Why Multi-Factor Authentication (MFA) Matters (Brit Insurance)
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Thank you to our partners at Brit Insurance for providing this fact sheet on Multi-Factor Authentication (MFA). Working together to provide education and information to HIROC's Subscribers is central to the work we do. If you have questions or need guidance, please reach out to us at email@example.com.
Just recently, the National Cyber Security Centre (NCSC) announced that almost half of UK businesses and a quarter of charities reported a security breach or cyber-attack in the last 12 months. While many of us use multi-factor authentication (MFA) every day, too few understand what it is and how it can help. Dr Jessica Barker, Co-CEO and Head of Socio-Technical Security at Cygenta, shares her passion for cyber security awareness and the importance of MFA.
Companies Adopting MFA
Since the invention of Multi-Factor Authentication (MFA) methods in the late 1990s, the uptake by companies has been slower than many security professionals would like. There can be a perception that MFA is an overcomplication for people, asking them to use another password – or follow another step – without recognising the value in this.
Thankfully, that barrier has come down over time, and many companies now implement one of many off-the shelf MFA solutions. More and more employees and employers see the benefits of MFA and, importantly, some consumers are starting to demand it.
MFA works by granting access to a system after the user provides two or more pieces of evidence (or factors) to the authentication system that validate their identity.
It is worth noting that MFA encompasses two-factor authentication (2FA). Factors may include:
- Something a person has: a security token, a card, a key
- Something a person knows: a PIN or password
- Something a person is: biometric data such as a fingerprint or facial recognition
- Somewhere a person is: a specific connection point or GPS location
COVID-19’s Impact on Security
With COVID-19 having pushed companies of all sizes into remote working, MFA is even more vital in securing networks from attack. While virtual private networks (VPNs) have been around for years, many people have not needed to use one – until 2020. A VPN allows remote workers to connect to their company network over the internet. Without MFA helping to protect these connections, it’s often just a matter of criminals ‘brute-forcing’ account email addresses and passwords – and see everything that employees can see. Hacker tools make this easy, being able to guess billions of password combinations an hour. Simply put, adding MFA to your environment is an effective layer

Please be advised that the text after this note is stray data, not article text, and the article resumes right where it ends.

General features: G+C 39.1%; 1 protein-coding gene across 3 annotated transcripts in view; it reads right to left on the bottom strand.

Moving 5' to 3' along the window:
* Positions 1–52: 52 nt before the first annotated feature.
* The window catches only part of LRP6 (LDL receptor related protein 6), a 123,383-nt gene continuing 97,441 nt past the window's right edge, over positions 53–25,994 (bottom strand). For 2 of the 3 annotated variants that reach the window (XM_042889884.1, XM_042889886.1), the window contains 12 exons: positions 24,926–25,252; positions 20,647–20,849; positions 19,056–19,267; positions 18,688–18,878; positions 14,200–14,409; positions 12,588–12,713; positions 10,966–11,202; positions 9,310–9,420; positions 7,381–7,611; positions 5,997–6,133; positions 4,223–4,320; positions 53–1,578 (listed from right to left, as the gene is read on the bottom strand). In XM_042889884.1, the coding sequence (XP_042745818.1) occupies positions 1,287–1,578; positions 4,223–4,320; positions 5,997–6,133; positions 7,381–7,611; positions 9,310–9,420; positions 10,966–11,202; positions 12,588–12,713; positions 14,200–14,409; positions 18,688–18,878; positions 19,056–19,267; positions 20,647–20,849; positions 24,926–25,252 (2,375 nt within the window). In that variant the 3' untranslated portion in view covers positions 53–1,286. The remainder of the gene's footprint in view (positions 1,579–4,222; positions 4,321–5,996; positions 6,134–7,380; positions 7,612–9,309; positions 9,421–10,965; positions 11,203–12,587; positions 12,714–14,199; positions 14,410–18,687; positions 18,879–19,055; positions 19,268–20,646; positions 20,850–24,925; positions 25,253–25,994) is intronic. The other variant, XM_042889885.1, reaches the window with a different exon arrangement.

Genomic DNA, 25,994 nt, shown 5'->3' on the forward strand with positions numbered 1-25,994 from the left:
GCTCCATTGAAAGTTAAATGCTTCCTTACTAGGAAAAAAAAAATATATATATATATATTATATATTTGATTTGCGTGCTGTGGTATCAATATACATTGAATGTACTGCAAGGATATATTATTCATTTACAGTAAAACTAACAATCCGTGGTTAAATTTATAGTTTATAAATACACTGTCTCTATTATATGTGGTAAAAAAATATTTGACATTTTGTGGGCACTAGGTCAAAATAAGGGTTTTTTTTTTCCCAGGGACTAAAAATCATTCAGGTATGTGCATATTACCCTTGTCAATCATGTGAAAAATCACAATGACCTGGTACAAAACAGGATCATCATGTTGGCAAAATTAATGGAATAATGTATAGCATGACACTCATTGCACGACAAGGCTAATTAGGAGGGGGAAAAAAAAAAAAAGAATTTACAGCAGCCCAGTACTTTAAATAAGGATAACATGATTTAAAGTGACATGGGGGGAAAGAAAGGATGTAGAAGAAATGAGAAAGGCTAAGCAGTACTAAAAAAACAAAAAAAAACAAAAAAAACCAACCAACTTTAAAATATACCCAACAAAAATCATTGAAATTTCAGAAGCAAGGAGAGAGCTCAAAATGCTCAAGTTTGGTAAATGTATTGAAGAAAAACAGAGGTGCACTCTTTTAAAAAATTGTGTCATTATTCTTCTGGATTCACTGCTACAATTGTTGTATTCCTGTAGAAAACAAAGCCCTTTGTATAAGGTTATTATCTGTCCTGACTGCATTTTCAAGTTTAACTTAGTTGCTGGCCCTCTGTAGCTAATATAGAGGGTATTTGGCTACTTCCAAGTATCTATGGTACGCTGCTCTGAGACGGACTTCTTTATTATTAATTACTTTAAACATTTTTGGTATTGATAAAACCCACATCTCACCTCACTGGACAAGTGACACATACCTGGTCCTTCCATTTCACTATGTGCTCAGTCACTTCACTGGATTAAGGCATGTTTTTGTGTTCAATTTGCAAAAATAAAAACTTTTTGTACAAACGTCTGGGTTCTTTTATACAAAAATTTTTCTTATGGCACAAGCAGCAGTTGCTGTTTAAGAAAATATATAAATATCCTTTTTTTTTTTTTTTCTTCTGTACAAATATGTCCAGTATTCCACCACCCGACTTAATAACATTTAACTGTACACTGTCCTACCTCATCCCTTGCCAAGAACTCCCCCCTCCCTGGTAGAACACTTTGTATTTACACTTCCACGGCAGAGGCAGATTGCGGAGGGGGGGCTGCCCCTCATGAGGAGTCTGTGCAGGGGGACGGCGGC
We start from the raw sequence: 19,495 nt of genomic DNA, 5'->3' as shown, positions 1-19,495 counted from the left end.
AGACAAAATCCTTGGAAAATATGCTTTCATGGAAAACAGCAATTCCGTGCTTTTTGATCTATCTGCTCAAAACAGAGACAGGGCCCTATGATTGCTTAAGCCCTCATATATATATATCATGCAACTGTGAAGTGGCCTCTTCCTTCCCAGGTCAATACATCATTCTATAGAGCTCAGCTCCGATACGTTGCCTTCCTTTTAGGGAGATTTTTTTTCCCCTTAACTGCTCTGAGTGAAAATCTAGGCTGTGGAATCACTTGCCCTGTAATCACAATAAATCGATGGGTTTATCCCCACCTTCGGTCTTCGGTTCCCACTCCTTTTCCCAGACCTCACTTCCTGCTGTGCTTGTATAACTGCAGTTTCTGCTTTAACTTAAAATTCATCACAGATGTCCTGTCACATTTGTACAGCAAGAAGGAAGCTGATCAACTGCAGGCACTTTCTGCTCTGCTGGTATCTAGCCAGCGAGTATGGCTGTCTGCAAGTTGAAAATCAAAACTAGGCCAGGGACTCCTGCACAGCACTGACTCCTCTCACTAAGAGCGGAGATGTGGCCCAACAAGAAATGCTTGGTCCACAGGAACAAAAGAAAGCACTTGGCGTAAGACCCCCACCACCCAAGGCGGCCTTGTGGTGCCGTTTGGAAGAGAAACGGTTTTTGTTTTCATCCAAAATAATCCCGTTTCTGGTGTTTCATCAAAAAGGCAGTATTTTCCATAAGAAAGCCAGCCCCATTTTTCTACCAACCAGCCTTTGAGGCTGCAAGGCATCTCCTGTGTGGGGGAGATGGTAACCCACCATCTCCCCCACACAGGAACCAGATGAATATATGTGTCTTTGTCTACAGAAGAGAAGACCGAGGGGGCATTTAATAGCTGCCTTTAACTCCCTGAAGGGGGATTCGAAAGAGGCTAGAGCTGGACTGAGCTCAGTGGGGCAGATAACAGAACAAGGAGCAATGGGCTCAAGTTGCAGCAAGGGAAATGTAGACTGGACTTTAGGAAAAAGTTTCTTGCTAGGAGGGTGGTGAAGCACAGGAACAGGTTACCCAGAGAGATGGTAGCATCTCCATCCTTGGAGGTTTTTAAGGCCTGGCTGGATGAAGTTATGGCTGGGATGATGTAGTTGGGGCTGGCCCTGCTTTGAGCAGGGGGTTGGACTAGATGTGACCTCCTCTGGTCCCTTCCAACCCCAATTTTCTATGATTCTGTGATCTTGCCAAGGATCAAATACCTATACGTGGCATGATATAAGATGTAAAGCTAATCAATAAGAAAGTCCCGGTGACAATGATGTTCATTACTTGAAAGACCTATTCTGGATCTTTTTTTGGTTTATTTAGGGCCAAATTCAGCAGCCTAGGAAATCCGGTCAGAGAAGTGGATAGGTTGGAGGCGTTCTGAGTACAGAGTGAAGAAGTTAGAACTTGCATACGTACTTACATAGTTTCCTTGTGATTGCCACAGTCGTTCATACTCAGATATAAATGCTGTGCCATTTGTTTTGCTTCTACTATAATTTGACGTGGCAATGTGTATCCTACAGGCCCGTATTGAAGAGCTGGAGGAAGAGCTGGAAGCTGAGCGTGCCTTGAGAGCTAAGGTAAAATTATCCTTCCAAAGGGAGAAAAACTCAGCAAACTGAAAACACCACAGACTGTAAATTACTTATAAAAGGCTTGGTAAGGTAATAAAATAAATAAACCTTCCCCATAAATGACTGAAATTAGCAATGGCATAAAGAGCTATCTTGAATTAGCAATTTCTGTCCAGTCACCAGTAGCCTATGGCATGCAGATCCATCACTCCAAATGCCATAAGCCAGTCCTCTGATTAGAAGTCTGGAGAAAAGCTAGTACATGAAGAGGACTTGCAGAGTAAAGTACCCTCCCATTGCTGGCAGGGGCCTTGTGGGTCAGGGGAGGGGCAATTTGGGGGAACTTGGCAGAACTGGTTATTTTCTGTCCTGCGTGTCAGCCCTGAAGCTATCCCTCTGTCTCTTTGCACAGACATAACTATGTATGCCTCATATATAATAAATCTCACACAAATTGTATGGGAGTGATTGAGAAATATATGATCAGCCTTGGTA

of defence for your network.
Lack of Knowledge Around MFA
The biggest issue with MFA is perhaps an image problem. In 2019, we found that 62% of UK internet users did not know what two-factor authentication is (out of a sample of 1,000). Beyond that, 45% did not know whether they used it – and only 26% said that they did. In fact, most people will be using MFA/2FA without even realising it, for example, when they withdraw money from an ATM. The combination of a bank card and PIN prove to the bank your access is valid; if they do not match, authentication is denied. An attacker can steal a card, but without the PIN is unable to withdraw money. Hence MFA does not have to be onerous, and it enhances security way beyond a single
factor of authentication.
Usernames are not considered factors when it comes to online accounts since they are often based on email addresses – or can be easily guessed. Therefore, if an account is secured by a password only, it is secured by only one factor. We all know there are many issues with passwords, from multiple breaches that involve passwords to the fact that many people use (and reuse) passwords that are easy to remember and thus easy to crack and bypass.
Protect Your Clients and Consumers
Like all cyber security solutions, MFA is not infallible. But any form of MFA is far better than none at all, representing a simple and effective layer in your defences. Many solutions are almost ‘plug and play’, with authentication platforms and frameworks easily implemented. Free software MFA applications, such as those provided by Google, allow any size company to offer MFA to their clients and consumers, providing enhanced security at a minimal cost.
No form of defence will protect you completely, but layered defences will make you a less attractive target, make criminals work harder, and make attacks easier to spot when they happen.
78% of people do not enable Two-Factor Authentication on their devices. Even the most straightforward steps can make a big difference. Check out Brit's cyber page to find out more about MFA and Brit.